The only recipe in Mrs Beeton (please, PLEASE prove me I'm wrong. Because right now? Looking at what other people say when they cite Mrs Beeton makes me seriously question their integrity) I can find that even resembles shepherds/cottage/china pie is on p 276 and called "Potato Pasty". This does not surprise me, and I'll explain why momentarily. In the meantime, the dish in Beeton requires _special apparatus_, which is placed between the minced meat/broth or gravy/butter on the bottom and the mashed potatos on top. To judge by the illustration, it was a pan with sides that angled out but did not curve, and there was a perforated plate with a handle in the middle (not unlike the steamer device I own, only that folds and this doesn't seem to). Mrs Beeton says you serve it in the dish you cook it in.
I should note that my edition _is_ abridged, but has the original illustrations, and is from the version by Beeton herself, not one of the later ones that preserved her name but not a whole lot else.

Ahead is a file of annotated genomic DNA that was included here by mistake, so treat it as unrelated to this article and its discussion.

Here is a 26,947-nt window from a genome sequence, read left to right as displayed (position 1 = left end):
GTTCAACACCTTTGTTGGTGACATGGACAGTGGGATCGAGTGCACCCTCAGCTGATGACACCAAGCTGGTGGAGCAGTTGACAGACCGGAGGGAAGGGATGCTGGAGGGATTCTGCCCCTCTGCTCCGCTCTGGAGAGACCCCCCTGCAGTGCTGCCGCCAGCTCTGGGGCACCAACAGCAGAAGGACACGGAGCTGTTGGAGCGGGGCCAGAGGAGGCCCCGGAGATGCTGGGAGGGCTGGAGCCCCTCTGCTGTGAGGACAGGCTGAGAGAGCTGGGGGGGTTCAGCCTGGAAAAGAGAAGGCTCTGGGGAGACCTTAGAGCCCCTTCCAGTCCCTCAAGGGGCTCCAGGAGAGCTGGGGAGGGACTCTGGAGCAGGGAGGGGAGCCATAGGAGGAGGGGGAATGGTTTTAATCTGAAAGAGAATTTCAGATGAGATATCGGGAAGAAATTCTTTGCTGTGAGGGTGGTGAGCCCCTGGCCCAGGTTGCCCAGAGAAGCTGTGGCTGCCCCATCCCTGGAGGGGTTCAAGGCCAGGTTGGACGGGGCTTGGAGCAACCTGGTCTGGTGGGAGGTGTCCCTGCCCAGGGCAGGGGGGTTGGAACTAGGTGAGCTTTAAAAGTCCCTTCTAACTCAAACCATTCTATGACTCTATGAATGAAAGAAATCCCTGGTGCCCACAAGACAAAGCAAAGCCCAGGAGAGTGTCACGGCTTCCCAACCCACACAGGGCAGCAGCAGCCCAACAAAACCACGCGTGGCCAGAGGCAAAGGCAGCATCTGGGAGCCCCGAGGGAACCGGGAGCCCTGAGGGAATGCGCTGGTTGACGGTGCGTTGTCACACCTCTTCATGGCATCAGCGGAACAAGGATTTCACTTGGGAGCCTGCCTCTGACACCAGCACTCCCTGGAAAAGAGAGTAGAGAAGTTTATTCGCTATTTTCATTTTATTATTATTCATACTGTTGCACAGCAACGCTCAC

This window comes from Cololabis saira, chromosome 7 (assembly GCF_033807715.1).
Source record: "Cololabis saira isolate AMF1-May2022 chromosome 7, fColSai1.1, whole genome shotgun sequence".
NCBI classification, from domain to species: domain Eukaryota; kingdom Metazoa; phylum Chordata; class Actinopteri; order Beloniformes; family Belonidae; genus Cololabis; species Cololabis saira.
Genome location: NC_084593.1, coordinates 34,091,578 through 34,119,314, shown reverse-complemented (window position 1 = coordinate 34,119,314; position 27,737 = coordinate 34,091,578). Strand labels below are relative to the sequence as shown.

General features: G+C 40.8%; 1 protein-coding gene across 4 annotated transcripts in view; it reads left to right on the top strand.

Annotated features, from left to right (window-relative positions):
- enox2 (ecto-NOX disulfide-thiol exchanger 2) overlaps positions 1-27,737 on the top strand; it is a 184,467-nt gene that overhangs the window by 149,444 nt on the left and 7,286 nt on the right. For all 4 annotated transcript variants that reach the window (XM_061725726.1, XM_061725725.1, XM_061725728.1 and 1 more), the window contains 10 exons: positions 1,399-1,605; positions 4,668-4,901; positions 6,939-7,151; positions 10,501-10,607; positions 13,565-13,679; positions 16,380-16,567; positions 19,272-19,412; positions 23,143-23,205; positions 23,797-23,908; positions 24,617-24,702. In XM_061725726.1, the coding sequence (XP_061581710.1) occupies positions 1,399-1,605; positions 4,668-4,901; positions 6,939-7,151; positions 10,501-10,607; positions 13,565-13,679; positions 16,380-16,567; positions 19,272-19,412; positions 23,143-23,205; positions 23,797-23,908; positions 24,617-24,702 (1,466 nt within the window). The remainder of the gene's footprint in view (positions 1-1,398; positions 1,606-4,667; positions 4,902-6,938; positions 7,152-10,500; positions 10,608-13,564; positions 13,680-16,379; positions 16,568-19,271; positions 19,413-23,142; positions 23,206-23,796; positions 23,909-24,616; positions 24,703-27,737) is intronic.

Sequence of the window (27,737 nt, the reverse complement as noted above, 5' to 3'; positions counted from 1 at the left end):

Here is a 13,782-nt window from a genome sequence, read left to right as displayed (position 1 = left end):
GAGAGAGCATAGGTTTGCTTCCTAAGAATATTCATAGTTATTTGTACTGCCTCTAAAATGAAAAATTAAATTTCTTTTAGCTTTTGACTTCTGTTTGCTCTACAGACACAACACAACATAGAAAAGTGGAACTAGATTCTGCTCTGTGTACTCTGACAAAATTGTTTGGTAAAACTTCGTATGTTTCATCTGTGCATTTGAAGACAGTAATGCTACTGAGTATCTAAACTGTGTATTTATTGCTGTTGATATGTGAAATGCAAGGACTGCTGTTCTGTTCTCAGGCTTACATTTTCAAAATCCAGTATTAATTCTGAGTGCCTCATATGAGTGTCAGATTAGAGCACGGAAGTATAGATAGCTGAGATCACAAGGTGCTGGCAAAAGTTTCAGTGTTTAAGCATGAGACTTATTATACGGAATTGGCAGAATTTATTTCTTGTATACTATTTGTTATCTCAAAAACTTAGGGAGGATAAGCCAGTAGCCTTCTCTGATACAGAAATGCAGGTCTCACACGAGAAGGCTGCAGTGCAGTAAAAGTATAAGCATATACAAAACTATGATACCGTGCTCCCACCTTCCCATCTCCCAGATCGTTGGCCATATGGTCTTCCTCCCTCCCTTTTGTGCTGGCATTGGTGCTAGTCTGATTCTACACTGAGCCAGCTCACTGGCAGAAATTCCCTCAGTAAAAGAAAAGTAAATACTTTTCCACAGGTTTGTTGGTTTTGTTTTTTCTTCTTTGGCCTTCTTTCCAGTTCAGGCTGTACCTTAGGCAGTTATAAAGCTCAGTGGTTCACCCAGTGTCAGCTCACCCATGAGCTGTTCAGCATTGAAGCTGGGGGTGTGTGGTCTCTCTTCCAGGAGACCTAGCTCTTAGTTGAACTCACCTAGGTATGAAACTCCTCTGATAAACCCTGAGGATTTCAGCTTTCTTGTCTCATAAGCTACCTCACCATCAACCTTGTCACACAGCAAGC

You can see what I'm looking at here:
Abridged out? Enough to seriously annoy. I must find a new copy of Mrs Beeton.
Other than the layer on the bottom, virtually identical to modern recipes. And yet not called pie of any sort, rather, "baked minced mutton". Unfortunately, totally unclear to me which edition of the book this is from.
And here's the beef version, "baked beef":
Note: "(this may be minced if there is not sufficient beef to cut into slices)"
Wish I knew how late an edition this was from...
ETAYA okay, really, after this I'm starting a new post:
And I now realize the OUP edition is a complete PIECE OF CRAP. Do not buy it. It is useless and horrible. How does it make any sense to abridge something to remove all the parts which the original author said she has paid "great attention" to? I'm sure there's an explanation, and it probably involves something like, oh, those are the boring ones we still make today and we want this book to look like a complete freak show of weirdo 19th century stuff?